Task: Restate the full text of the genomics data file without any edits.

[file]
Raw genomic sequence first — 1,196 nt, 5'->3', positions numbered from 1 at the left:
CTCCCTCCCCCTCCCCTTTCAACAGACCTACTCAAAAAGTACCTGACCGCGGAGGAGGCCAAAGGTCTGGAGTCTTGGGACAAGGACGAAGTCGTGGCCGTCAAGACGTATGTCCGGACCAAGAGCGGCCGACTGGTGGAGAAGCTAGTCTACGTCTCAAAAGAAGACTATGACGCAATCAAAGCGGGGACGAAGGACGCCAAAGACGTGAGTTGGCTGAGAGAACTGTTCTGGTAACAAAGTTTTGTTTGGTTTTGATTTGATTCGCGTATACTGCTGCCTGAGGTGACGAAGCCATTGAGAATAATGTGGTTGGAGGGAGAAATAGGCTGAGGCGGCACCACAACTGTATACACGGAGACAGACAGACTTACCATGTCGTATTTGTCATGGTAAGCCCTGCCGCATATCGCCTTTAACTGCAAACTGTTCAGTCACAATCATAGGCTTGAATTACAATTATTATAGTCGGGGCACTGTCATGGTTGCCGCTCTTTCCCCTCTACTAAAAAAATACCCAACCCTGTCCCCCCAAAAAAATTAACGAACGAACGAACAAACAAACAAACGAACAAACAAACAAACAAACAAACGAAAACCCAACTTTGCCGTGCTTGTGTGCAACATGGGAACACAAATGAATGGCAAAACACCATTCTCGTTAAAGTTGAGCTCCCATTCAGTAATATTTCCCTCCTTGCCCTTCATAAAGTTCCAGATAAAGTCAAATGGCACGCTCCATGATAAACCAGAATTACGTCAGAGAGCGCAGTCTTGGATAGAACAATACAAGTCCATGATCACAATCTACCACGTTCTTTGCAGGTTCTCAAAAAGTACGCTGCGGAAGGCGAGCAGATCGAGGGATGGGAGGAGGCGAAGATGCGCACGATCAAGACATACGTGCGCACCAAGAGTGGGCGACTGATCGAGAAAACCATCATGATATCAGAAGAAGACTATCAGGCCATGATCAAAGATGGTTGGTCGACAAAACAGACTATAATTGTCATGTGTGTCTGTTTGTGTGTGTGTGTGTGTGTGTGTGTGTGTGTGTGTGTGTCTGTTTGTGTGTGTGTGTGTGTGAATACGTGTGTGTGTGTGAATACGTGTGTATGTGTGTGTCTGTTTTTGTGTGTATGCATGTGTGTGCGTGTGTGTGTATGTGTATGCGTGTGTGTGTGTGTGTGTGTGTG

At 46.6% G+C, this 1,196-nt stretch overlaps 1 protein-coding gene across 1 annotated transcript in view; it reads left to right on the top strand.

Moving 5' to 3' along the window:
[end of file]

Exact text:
Raw genomic sequence first — 1,196 nt, 5'->3', positions numbered from 1 at the left:
CTCCCTCCCCCTCCCCTTTCAACAGACCTACTCAAAAAGTACCTGACCGCGGAGGAGGCCAAAGGTCTGGAGTCTTGGGACAAGGACGAAGTCGTGGCCGTCAAGACGTATGTCCGGACCAAGAGCGGCCGACTGGTGGAGAAGCTAGTCTACGTCTCAAAAGAAGACTATGACGCAATCAAAGCGGGGACGAAGGACGCCAAAGACGTGAGTTGGCTGAGAGAACTGTTCTGGTAACAAAGTTTTGTTTGGTTTTGATTTGATTCGCGTATACTGCTGCCTGAGGTGACGAAGCCATTGAGAATAATGTGGTTGGAGGGAGAAATAGGCTGAGGCGGCACCACAACTGTATACACGGAGACAGACAGACTTACCATGTCGTATTTGTCATGGTAAGCCCTGCCGCATATCGCCTTTAACTGCAAACTGTTCAGTCACAATCATAGGCTTGAATTACAATTATTATAGTCGGGGCACTGTCATGGTTGCCGCTCTTTCCCCTCTACTAAAAAAATACCCAACCCTGTCCCCCCAAAAAAATTAACGAACGAACGAACAAACAAACAAACGAACAAACAAACAAACAAACAAACGAAAACCCAACTTTGCCGTGCTTGTGTGCAACATGGGAACACAAATGAATGGCAAAACACCATTCTCGTTAAAGTTGAGCTCCCATTCAGTAATATTTCCCTCCTTGCCCTTCATAAAGTTCCAGATAAAGTCAAATGGCACGCTCCATGATAAACCAGAATTACGTCAGAGAGCGCAGTCTTGGATAGAACAATACAAGTCCATGATCACAATCTACCACGTTCTTTGCAGGTTCTCAAAAAGTACGCTGCGGAAGGCGAGCAGATCGAGGGATGGGAGGAGGCGAAGATGCGCACGATCAAGACATACGTGCGCACCAAGAGTGGGCGACTGATCGAGAAAACCATCATGATATCAGAAGAAGACTATCAGGCCATGATCAAAGATGGTTGGTCGACAAAACAGACTATAATTGTCATGTGTGTCTGTTTGTGTGTGTGTGTGTGTGTGTGTGTGTGTGTGTGTGTGTCTGTTTGTGTGTGTGTGTGTGTGAATACGTGTGTGTGTGTGAATACGTGTGTATGTGTGTGTCTGTTTTTGTGTGTATGCATGTGTGTGCGTGTGTGTGTATGTGTATGCGTGTGTGTGTGTGTGTGTGTGTG

At 46.6% G+C, this 1,196-nt stretch overlaps 1 protein-coding gene across 1 annotated transcript in view; it reads left to right on the top strand.

Moving 5' to 3' along the window: